January 20th, 2008
01:45 PM ET
15 years ago

Obama urges unity from MLK's pulpit

[cnn-photo-caption image= http://i.l.cnn.net/cnn/2008/images/01/20/art.obamachurch.ap.jpg caption="Obama spoke at King’s old church a day before the holiday celebrating his birth."]ATLANTA (CNN) - After a bitter few weeks on the trail, Barack Obama spent Sunday morning talking unity at Ebenezer Baptist Church, where Rev. Martin Luther King Jr. once presided.

He recalled the legacy of discrimination against African-Americans - but challenged the audience at the historic black church to take a look at a few lingering prejudices among some within the community itself.

"And yet, if we are honest with ourselves, we must admit that none of our hands are entirely clean. If we’re honest with ourselves, we’ll acknowledge that our own community has not always been true to King’s vision of a beloved community," he said, citing homophobia, anti-Semitism and anti-immigrant sentiment.

Obama told the congregation Sunday morning that if King could forgive his jailers, "surely we can look past what divides us in our time."

Obama's visit to the city coincided with his Sunday endorsement by the Atlanta Journal-Constitution, which cited his "appeal across many of the lines that have divided America, adding that "both Clinton and Obama would make very good presidents, [but] Obama is the person; this is his time."

Georgia voters head to the polls February 5.

In New York City, Hillary Clinton spent the morning at another historic black church, the Abyssinian Baptist Church in Harlem, where she picked up the endorsement of its pastor, the Rev. Calvin Butts.

Obama's chief rival for the Democratic nomination also sounded a conciliatory note Sunday. "I have the highest regard and admiration for my friend and colleague Sen. Barack Obama. I am honored to be running with him," she said. "I hope that this election remains focused on the big challenges that confront us."

Related video: Watch Sen. Obama at the Ebenezer Baptist Church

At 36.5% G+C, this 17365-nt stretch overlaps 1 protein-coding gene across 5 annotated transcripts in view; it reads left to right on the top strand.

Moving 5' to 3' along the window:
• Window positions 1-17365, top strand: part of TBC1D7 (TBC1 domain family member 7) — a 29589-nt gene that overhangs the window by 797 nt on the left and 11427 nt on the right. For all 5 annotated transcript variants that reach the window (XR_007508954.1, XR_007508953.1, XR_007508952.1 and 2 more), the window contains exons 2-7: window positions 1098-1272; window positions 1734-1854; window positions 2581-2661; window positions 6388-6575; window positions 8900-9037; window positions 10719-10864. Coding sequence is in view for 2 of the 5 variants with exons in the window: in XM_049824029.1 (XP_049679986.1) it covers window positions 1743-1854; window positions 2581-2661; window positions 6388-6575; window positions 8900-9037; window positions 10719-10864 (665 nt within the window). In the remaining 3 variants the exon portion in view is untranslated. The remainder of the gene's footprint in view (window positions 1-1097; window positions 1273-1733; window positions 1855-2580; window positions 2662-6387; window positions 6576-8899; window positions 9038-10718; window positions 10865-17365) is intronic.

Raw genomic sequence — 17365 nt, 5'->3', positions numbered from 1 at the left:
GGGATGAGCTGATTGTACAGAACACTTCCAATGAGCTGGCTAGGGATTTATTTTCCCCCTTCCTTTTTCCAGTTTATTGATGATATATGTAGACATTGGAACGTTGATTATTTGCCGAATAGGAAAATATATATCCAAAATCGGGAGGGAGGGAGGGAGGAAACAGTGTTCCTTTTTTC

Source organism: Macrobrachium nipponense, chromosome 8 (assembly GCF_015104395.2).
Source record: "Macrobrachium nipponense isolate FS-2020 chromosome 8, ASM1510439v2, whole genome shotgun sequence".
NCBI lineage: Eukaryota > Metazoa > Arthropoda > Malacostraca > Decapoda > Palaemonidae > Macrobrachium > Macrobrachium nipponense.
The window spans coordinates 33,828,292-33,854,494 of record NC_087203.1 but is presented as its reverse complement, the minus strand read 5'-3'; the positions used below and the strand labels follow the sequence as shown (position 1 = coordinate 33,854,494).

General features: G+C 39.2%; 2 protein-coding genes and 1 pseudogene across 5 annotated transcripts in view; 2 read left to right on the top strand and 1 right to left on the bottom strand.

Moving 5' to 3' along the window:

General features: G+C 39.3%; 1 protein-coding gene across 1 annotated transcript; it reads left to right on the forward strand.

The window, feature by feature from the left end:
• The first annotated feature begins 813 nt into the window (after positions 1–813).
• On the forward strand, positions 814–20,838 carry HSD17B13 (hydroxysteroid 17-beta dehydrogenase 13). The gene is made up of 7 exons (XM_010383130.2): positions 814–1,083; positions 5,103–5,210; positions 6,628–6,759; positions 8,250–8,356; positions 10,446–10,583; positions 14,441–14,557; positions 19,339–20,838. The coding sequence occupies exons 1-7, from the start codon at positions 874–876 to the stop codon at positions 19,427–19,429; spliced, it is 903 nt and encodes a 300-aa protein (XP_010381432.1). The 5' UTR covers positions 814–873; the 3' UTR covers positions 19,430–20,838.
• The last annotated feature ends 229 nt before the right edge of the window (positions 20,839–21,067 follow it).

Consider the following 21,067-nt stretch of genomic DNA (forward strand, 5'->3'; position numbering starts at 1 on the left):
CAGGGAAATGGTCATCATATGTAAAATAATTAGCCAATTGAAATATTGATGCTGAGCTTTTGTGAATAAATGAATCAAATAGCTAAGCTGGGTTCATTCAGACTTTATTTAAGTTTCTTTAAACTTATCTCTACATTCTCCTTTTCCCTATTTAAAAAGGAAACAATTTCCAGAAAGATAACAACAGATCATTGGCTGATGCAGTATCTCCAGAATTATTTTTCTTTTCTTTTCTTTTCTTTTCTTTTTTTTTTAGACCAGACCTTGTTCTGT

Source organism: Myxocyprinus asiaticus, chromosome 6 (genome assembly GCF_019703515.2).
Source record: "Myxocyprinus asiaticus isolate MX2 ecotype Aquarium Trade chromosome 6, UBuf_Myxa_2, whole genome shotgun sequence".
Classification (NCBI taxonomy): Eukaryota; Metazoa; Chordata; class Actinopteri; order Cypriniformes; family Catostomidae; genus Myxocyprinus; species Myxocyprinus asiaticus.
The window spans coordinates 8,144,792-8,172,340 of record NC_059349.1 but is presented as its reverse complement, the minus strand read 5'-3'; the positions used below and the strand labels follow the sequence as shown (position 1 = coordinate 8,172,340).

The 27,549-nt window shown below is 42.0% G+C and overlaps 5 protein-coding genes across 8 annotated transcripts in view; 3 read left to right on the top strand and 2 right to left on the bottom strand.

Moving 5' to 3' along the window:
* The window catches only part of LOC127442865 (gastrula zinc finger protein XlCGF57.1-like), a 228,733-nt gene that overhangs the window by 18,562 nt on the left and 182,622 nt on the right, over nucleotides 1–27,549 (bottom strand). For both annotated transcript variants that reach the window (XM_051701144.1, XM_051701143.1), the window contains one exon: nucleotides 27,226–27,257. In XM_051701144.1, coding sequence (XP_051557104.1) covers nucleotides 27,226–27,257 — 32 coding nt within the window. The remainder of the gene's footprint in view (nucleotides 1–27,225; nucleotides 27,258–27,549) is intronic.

Related video: Watch Sen. Clinton on Dr. King's legacy

Related video: Watch John Edwards on Dr. King's legacy

–CNN's Chris Welch contributed to this report
soundoff (198 Responses)
  1. Alice Newman Center Harbor NH

    There was an interesting article about how many white people have worked for black civil rights: some of them paying the ultimate price.

    The facts must be faced that blacks, alone, could not accomplish all that needed or needs to be done. If Obama wants to win, he will need white voters too...

    When Senator Clinton pointed out the MLK had the vision and LBJ signed the Civil Rights Act, she was stating a fact.

    The only people playing the "race card" are the media ... they have to have a story – even if they have to manufacture a crisis where none exists ...

    Interesting perspective on Mitt: "The conservatives who hyperventilated about the Democrats’ explosion of identity politics seemed to forget that Mr. Romney also dragged Rev. Martin Luther King Jr. into this campaign — claiming that he “saw” his father, a civil-rights minded governor of Michigan, march with King in the 1960s. The point of Mitt Romney’s invocation of the race card was to inoculate himself against legitimate charges of racial insensitivity; he had never spoken out about his own church’s discrimination against blacks, which didn’t end until 1978. Instead, the tactic ended up backfiring. Late last month The Boston Phoenix exposed this touching anecdote as a fraud. George Romney and King never marched together."

    January 20, 2008 04:28 pm at 4:28 pm |
  2. Chris from Houston

    Oh. My god. I watch CNN everyday and all I see is Hilliary or Bill and sometimes Edwards. Where is your coverage of Obama. I see nothing. Is the media so slanted in its coverage. I can watch all day on an off day and never see anything about Obama unless it is in reference to something negative. Where is the fair reporting in that. CNN just lost my support. Obama is the answer to our dysfunctional polital system. 4 year of Bush Sr., 8 yrs of Clinton, 8 yrs of Bush Jr. now more Clinton. What the hell. Two families running the US for Twenty years.